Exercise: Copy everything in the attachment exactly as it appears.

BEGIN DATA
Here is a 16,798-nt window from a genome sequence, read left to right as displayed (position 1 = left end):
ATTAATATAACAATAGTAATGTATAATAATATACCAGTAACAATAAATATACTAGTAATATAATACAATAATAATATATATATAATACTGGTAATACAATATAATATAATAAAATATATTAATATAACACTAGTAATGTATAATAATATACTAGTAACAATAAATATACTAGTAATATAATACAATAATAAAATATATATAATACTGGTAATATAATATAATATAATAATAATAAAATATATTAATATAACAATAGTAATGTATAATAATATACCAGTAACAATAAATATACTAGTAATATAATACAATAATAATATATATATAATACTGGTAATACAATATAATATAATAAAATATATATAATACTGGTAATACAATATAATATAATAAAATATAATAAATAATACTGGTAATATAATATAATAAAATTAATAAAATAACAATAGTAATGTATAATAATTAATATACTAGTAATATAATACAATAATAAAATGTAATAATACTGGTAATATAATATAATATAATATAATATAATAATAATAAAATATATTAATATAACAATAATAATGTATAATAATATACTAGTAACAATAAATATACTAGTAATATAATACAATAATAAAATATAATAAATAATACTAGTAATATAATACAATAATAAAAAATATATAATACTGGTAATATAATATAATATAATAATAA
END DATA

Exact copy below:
Here is a 16,798-nt window from a genome sequence, read left to right as displayed (position 1 = left end):
ATTAATATAACAATAGTAATGTATAATAATATACCAGTAACAATAAATATACTAGTAATATAATACAATAATAATATATATATAATACTGGTAATACAATATAATATAATAAAATATATTAATATAACACTAGTAATGTATAATAATATACTAGTAACAATAAATATACTAGTAATATAATACAATAATAAAATATATATAATACTGGTAATATAATATAATATAATAATAATAAAATATATTAATATAACAATAGTAATGTATAATAATATACCAGTAACAATAAATATACTAGTAATATAATACAATAATAATATATATATAATACTGGTAATACAATATAATATAATAAAATATATATAATACTGGTAATACAATATAATATAATAAAATATAATAAATAATACTGGTAATATAATATAATAAAATTAATAAAATAACAATAGTAATGTATAATAATTAATATACTAGTAATATAATACAATAATAAAATGTAATAATACTGGTAATATAATATAATATAATATAATATAATAATAATAAAATATATTAATATAACAATAATAATGTATAATAATATACTAGTAACAATAAATATACTAGTAATATAATACAATAATAAAATATAATAAATAATACTAGTAATATAATACAATAATAAAAAATATATAATACTGGTAATATAATATAATATAATAATAA